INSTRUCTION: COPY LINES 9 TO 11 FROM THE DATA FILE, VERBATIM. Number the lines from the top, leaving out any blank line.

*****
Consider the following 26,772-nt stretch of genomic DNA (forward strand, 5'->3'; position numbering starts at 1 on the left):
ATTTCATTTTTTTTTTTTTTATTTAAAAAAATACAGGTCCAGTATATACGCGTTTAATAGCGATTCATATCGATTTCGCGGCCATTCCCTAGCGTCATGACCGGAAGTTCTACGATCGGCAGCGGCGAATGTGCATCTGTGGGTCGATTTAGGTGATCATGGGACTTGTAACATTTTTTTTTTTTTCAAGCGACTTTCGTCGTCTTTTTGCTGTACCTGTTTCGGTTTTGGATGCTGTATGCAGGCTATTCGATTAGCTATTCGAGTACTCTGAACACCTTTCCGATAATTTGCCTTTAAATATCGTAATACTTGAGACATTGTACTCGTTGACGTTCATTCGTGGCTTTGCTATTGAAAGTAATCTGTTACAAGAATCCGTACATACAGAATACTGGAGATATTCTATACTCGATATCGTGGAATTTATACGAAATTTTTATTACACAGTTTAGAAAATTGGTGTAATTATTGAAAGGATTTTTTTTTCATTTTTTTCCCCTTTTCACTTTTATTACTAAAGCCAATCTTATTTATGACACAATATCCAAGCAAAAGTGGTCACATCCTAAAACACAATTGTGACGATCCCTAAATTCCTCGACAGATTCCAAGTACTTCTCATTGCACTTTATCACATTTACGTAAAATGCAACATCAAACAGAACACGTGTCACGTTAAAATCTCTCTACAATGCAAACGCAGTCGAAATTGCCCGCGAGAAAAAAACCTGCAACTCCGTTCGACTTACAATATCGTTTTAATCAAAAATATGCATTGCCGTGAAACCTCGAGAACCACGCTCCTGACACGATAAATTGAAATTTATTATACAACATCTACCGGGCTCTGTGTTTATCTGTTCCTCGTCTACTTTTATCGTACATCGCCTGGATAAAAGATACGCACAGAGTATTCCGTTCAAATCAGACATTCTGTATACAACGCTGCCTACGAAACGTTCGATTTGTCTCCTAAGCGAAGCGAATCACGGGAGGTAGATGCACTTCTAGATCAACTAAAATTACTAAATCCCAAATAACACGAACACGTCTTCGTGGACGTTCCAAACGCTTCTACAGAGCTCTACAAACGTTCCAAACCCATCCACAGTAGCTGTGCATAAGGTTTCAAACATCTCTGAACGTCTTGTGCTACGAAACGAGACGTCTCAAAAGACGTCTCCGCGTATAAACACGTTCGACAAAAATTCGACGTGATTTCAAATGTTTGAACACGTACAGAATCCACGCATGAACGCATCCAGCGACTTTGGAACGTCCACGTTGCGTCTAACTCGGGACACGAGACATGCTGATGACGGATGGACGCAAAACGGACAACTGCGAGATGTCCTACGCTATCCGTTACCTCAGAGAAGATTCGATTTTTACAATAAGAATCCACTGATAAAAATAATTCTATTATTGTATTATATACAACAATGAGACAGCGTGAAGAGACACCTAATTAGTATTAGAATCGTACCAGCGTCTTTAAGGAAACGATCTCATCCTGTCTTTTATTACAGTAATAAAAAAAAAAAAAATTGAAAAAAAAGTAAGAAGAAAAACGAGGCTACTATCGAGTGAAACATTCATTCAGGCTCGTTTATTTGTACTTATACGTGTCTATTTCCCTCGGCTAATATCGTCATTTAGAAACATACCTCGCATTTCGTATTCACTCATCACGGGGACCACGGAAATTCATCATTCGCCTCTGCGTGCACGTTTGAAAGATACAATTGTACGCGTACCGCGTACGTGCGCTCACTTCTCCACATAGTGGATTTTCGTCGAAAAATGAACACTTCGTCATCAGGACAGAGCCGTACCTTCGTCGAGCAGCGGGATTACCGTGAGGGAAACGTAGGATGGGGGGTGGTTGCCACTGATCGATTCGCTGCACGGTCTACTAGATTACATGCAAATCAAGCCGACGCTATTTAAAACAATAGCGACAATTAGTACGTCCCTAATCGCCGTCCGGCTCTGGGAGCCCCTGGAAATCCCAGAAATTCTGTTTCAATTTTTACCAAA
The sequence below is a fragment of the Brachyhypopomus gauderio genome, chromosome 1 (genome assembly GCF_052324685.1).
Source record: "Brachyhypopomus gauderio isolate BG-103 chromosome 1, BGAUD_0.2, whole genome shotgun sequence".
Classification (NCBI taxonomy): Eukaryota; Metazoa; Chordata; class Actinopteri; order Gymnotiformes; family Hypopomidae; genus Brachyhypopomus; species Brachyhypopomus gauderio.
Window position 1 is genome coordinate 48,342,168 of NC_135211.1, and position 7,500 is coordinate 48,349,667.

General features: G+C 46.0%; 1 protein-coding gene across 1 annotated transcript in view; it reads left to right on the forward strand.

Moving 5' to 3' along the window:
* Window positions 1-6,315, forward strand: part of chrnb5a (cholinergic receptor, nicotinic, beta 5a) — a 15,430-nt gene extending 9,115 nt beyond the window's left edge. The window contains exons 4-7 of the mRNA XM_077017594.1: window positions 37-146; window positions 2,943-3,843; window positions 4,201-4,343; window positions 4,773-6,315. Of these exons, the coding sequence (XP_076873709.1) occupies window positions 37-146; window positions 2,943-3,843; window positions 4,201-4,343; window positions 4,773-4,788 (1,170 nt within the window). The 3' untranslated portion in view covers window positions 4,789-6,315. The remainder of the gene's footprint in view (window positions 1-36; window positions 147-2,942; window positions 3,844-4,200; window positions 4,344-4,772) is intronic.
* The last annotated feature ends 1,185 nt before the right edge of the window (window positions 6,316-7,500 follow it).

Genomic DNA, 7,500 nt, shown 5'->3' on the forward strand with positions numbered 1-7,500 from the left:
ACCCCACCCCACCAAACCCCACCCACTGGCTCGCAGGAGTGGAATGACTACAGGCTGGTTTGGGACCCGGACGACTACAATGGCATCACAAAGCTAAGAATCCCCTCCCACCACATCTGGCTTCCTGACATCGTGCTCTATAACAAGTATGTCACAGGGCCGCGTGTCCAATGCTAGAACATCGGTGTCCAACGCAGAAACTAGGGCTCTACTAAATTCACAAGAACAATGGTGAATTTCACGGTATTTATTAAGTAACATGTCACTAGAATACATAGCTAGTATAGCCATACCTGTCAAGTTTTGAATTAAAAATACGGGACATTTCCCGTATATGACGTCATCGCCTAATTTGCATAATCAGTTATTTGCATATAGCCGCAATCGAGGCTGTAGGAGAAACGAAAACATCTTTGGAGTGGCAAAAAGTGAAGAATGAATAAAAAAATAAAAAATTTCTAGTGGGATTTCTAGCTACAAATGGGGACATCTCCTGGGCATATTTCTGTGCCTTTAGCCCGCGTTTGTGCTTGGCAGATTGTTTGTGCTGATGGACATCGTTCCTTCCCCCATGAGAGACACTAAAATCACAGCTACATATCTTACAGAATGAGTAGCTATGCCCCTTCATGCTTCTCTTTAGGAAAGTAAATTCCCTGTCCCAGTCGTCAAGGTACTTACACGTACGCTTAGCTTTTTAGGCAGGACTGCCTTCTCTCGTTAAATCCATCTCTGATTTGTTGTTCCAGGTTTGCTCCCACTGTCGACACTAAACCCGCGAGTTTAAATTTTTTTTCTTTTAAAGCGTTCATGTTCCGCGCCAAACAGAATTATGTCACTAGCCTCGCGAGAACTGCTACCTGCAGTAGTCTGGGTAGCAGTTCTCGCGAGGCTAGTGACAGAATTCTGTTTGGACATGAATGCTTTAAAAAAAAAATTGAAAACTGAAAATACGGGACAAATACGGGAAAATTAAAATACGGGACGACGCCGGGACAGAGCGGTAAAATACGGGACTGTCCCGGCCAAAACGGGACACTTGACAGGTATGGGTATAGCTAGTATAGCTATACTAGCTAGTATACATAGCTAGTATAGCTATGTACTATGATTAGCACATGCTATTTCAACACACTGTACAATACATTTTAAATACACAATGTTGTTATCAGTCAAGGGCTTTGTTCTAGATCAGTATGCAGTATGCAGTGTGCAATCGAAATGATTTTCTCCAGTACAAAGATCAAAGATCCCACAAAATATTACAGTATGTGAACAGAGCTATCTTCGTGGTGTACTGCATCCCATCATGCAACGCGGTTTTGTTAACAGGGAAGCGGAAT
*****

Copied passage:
* Window positions 1-6,315, forward strand: part of chrnb5a (cholinergic receptor, nicotinic, beta 5a) — a 15,430-nt gene extending 9,115 nt beyond the window's left edge. The window contains exons 4-7 of the mRNA XM_077017594.1: window positions 37-146; window positions 2,943-3,843; window positions 4,201-4,343; window positions 4,773-6,315. Of these exons, the coding sequence (XP_076873709.1) occupies window positions 37-146; window positions 2,943-3,843; window positions 4,201-4,343; window positions 4,773-4,788 (1,170 nt within the window). The 3' untranslated portion in view covers window positions 4,789-6,315. The remainder of the gene's footprint in view (window positions 1-36; window positions 147-2,942; window positions 3,844-4,200; window positions 4,344-4,772) is intronic.
* The last annotated feature ends 1,185 nt before the right edge of the window (window positions 6,316-7,500 follow it).

Genomic DNA, 7,500 nt, shown 5'->3' on the forward strand with positions numbered 1-7,500 from the left: